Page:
5 Wasatch Tours For Ditching Weekend Crowds
The weekend clearly comprises the best two days ending in –y, besides “holiday.” But unfortunately, the days we don’t have to go to work are the same days most people don’t have to go to work. And many Salt Lake locals have the same idea on a sunny Saturday: schussing. (Hence the sad nickname Wasangeles.) Fortunately, the masses concentrate in just a handful of well-known places. And you have better fish to fry—with a tiny bit of effort and experimentation, you can find some killer spots untouched by anyone but you and your posse.
Above Photo By: Tommy Chandler
You access Mineral Fork from a trailhead you’d barely notice driving by. But once you skin just a mile or two up into this gorgeous drainage between Big and Little Cottonwood, you realize this place has a lot going for it. It’s not unknown, but there’s enough terrain that it takes a good long while before tracks start accumulating.
The upper reaches of Mineral are breathtakingly dramatic and beautiful, but you don’t need to go too far up to get a taste of the bounty. The east-facing shots off the ridge between Mineral and Mill B offer majestic views of Kessler and Cardiac Ridge. The fall lines back to the gut of Mineral Fork are primo. Just choose your days and routes carefully: Mineral is regularly the site of huge tree-clearing avalanches. And a ‘lanche big enough to clear out trees and bushes is definitely big enough to give you a bad day.
Accessed via Parley’s Canyon on the way to Park City from Salt Lake, Lamb’s Canyon frequently hosts backcountry.com employees out for an early-morning foray on their way to the office. It’s an unassuming side-canyon that I-80’s cars whir right past, but hot damn. Lamb’s Canyon offers some great lines with a fairly simple approach. And who drives up I-80 thinking, “I need to try ski-touring off this freeway…”? Not very many people.
If you turn off and drive two miles up Lamb’s Canyon, you’ll feel a world away from the semi trucks. And after you skin a couple thousand feet up the well-established summer trail, you really will be in a new universe—with lovely views of Millcreek Canyon to the south and Mountain Dell to the north. From high up in Lamb’s, you’ll have a variety of slope aspects to choose from. Select the safest, and off you go. Those folks on the freeway will be none the wiser.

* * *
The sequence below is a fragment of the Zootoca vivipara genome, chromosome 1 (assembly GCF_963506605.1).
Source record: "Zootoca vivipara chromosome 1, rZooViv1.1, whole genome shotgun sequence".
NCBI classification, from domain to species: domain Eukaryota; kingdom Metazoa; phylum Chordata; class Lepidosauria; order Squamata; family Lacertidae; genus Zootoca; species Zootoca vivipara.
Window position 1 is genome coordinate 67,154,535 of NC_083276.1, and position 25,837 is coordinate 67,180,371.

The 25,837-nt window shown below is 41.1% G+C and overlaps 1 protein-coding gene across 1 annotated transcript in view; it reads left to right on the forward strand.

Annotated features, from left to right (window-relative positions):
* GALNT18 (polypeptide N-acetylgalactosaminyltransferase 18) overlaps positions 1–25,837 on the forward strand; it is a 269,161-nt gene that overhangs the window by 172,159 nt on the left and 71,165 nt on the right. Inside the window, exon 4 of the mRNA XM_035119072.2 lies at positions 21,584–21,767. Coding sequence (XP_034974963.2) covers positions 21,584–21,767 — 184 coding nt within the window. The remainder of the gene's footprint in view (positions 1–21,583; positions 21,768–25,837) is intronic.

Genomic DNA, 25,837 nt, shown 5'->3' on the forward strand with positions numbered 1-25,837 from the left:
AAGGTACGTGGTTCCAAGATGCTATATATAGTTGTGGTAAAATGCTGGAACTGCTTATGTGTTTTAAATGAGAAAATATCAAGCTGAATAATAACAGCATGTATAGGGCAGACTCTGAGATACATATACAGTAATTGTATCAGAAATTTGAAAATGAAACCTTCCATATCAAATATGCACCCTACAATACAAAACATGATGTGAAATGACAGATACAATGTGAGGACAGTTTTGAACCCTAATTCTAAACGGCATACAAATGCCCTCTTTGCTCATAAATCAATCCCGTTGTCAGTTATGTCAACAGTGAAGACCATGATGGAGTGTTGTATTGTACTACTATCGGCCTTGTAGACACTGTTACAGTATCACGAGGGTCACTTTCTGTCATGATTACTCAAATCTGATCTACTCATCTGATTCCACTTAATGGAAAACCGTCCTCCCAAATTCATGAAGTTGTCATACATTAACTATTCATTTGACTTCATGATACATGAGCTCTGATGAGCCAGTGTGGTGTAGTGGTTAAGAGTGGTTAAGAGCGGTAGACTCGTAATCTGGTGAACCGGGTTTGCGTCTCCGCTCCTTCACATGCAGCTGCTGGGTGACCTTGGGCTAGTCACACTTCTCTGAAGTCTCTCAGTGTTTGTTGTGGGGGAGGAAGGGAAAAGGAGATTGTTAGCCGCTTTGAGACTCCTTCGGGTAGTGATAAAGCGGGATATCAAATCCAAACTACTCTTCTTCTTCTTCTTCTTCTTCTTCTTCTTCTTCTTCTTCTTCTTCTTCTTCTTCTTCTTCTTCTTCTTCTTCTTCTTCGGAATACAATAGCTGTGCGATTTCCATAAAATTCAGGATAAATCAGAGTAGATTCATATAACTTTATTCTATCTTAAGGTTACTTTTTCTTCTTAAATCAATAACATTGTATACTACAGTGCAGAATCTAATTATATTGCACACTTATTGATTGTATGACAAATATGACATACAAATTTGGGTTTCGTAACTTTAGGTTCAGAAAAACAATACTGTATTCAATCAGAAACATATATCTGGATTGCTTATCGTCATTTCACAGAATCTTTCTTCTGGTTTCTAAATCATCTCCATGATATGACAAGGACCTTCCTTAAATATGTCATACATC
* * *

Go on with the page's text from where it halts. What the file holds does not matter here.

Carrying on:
Fuel Required: double espresso, veggie bagelwich
Trip Time: 2-3 hours
Mill B North Fork
Mill B is a paradox: in the summer, it’s home to the popular Lake Blanche trail, and trust us—you don’t even want to try hiking it on a weekend. The good people of Salt Lake line up along the trail, plodding along to get a look at the striking lake with Sundial Peak jutting above it. But in the winter, it’s quiet as can be, which makes it feel even more magnificent and peaceful.
Just park at the S-curve halfway up Big Cottonwood Canyon and start skinning up the Lake Blanche trail. A few miles up, you’ll get to the snowed-over lake, and you’ll be able to choose between three stunning cirques above. Each offers a variety of slope angles and aspects—so take your pick, try not to overfill your phone’s memory with handsomely filtered Insta-pics, and head on down.
There’s an old saying: “Bushwacking builds character”… or scar tissue, or something. Anyway, it won’t kill you. And once you get past the low-elevation scrub brush between the mouth of Neff’s and the dramatic Wildcat Ridge, you’ll forget the scuffs on your pants and forearms. Neff’s Canyon offers a handful of killer runs just two miles from the residential streets of Salt Lake’s east side.
Park at the Neff’s Canyon trailhead in Olympus Cove, and start skinning eastward on the service road that goes up Neff’s. Eventually you can work your way southeast toward Thomas Fork—and up you go. The descent through fun, rolling terrain is well worth the effort. And you can go all the way up and back in time for lunchtime sammiches at Millcreek Café—which, to us, is a noteworthy selling point.
Fuel Required: coffee, loaded burrito, small snack
Trip Time: 3-4 hours
We often sing the praises of Beartrap Fork, and who wouldn’t? It’s quiet as can be up there, in spite of all the bustle of Big Cottonwood. The secret is finding the trailhead. But if you can find the unassuming metal gate tucked behind some roadside aspens eight miles up Big Cottonwood, you’re in business. We can guarantee you won’t find many people in this hidden gem.
You can skin up the gut of Beartrap for as little as one mile before switchbacking up to the ridge above, or you can go the full two miles up to Desolation Ridge (in the summer, the Wasatch Crest trail goes right by here). You can then descend back into the bowls of Beartrap or even shimmy right over to the trees above Desolation Lake.
Fuel Required: coffee, burrito (heavy on the bacon), mountain munchies
Trip Time: 3-4 hours
There, now you’ve been told. Get out there. And be safe while you’re at it. Always travel with a buddy, plan your routes carefully, and bring safety gear. And if the avy forecast is no bueno, it’s time to hit up some low-risk touring areas instead and save the adventuring for next time the snow is stable.